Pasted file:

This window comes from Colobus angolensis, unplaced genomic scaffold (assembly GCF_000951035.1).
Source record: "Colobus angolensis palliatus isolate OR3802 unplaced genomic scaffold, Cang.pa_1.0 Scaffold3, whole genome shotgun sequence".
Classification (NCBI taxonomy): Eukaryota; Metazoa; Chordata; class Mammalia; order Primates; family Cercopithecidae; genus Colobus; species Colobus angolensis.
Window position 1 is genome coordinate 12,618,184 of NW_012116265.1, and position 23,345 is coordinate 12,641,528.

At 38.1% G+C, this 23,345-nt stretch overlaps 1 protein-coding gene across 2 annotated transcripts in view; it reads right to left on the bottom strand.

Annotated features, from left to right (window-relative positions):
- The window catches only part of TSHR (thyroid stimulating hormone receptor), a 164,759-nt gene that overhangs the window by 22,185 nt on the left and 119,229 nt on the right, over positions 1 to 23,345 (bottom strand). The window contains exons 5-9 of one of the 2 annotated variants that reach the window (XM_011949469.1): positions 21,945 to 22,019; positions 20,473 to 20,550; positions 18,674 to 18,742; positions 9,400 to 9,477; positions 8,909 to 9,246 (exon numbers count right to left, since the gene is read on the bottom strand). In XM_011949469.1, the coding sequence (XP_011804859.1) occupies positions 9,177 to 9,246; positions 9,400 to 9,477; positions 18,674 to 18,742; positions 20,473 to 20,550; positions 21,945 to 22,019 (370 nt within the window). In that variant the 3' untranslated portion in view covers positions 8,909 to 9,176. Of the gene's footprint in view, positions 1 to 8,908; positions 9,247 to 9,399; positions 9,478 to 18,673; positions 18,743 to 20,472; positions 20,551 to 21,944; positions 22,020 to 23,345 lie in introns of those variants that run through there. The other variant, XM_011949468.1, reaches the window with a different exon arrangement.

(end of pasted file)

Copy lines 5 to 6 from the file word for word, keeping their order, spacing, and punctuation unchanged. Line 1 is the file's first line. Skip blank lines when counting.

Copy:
At 38.1% G+C, this 23,345-nt stretch overlaps 1 protein-coding gene across 2 annotated transcripts in view; it reads right to left on the bottom strand.

Annotated features, from left to right (window-relative positions):